Girls on the Run 5K: A Race Report

By Robyn M. Perrin - Co-founder, Focal Flame Photography

In retrospect, training for a 5K might have been a good idea.

Training myself, that is. My daughter, on the other hand, had this one down cold. She had not only been preparing for the past 10 weeks, but is a 3-time alumna of the Girls on the Run program. She started participating as a 3rd grader and enjoyed it so much that she enrolled each spring and fall session afterwards.

And so it was that we were both standing on the starting line, a year after we had done our first 5K together in Waunakee, WI.


Oh what a difference 12 months makes for a child now turned preadolescent.

Last year, I coaxed her along with her friends. When one of the compadressuffered a side cramp, everyone stopped and walked, holding hands until all was well. We walked for over three-quarters of the run. So I wasn’t terribly concerned about keeping up for this fall’s 5K, even though work, life, and willpower had intervened such that I had zero miles under my belt by the week of the race.

In the meantime, my little one was no longer little. And she had discovered that running fulfilled a joy that she could articulate most clearly with her feet, her heart, and her lungs.

This is not to say that Girls on the Run is a competitive running program. It’s not. The secret is that it’s not really a running program at all. Through the thoughtfully developed curriculum, girls in 3rd through 5th grade discuss topics such as positive decision-making, community-building, and how to take a stand against bullying. They have discussions about how to recognize negative, disempowering messages in advertising and media. They vote on a nonprofit to support (my daughter’s team held a bake sale that raised over $200 for the Dane County Humane Society). They navigate some difficult, messy discussions about the negative effects of gossiping and how to be effective at asserting themselves.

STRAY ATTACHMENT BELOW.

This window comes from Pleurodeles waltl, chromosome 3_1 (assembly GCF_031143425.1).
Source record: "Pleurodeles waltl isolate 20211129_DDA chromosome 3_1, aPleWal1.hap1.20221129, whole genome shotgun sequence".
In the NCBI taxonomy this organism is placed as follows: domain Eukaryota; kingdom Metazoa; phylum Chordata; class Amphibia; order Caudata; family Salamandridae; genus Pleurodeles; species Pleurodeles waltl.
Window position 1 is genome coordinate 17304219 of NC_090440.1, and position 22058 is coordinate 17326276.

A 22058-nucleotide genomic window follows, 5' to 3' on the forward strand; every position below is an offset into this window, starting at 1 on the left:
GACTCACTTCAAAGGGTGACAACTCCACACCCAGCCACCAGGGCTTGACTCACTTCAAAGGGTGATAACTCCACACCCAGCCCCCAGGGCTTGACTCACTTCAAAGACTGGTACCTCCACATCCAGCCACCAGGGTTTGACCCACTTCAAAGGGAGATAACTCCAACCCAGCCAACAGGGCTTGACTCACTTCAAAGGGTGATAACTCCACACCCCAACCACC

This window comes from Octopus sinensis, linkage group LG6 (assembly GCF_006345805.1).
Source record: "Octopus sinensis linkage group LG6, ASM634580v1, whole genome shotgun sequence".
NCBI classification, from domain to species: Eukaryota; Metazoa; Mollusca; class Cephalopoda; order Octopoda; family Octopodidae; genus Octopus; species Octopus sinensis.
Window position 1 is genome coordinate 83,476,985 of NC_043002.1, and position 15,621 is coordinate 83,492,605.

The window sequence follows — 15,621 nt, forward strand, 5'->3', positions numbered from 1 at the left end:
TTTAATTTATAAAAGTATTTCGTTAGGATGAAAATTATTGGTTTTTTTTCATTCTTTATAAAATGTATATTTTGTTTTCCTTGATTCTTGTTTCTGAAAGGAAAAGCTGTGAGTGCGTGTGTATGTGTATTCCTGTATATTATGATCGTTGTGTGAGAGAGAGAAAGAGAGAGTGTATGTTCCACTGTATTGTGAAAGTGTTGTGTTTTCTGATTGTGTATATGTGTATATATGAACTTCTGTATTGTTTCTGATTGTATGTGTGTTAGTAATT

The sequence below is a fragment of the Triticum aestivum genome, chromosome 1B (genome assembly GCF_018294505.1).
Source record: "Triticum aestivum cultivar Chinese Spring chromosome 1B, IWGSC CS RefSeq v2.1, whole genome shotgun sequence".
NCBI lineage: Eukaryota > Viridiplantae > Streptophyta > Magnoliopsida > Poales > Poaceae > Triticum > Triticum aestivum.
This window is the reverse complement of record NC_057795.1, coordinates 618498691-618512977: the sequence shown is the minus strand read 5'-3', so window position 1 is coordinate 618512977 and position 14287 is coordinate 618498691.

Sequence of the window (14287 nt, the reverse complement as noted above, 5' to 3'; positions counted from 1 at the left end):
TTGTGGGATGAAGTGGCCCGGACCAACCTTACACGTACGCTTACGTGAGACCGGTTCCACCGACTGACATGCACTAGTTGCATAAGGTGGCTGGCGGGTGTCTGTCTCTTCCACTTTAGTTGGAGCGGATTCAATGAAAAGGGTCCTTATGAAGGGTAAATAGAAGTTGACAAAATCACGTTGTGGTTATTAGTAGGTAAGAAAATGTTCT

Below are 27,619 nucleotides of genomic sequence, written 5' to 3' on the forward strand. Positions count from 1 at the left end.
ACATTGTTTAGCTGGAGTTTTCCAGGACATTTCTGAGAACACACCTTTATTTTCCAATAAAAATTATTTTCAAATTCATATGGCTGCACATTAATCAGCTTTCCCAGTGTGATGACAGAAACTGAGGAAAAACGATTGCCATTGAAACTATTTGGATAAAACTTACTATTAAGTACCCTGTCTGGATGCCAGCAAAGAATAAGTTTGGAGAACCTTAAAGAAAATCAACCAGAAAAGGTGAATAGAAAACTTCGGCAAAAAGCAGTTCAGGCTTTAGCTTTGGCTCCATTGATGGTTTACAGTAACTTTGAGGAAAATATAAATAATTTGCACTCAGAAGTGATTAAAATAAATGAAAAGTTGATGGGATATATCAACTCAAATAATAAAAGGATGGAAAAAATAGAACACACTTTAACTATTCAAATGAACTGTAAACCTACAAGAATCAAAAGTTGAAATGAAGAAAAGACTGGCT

And twice a week, they run a little longer and a little harder at each practice.

Last fall my daughter had no interest whatsoever in setting a goal time. I asked if she thought she had any idea how long we should plan for the 5K. She wrinkled her nose, saying, “What does it matter, Mom? We’ll get to the finish eventually.”

And we did, letting each moment unfold in due time.

This year, however, she didn’t discard the thought of a goal. After doing the team’s practice 5K in 36 minutes, she decided that 35 minutes was within reach. “I’ll be sprinting the whole thing, Mom,” she declared. Then she giggled and darted away.

Three days before the run, I figured I better do something. I had started using a FitBit over the summer and had a good idea about how many steps I averaged per day, but let’s face it: they were all walking. I went to a nearby roundabout in a quiet neighborhood, did a few laps around the 1/16 mile circle, and the trudging was uneventful. A steady jog should do it, right? Right.

The big morning arrived. Over a thousand girls, coaches, families, and community members lined up at the start, and we were released in the first wave with the blast of the horn from the Waunakee firefighters’ truck.

My husband Clint, co-founder of Focal Flame Photography, was perched above all of us in the firefighting rig’s platform. “Wave to Daddy!,” I told our daughter. I knew that the course was lined with Focal Flame photographers ready to lend their keen concentration and sense of timing to capture the day for each racer. I knew this because I had talked with each and every one of them, helping to convey assignments and paperwork and all the logistics that go into preparing an event crew.

But right now, I was just a mom running with her daughter.  

Within a few paces, I realized that we were keeping up a pretty good clip. “Ah, great,” I thought, “the excitement of the 5K is kicking in.”

Then I glanced at my daughter’s coach, who checked her watch and assessed the pace. “Wow,” she murmured between strides. “They’re heading out WAY faster than they did at practice.”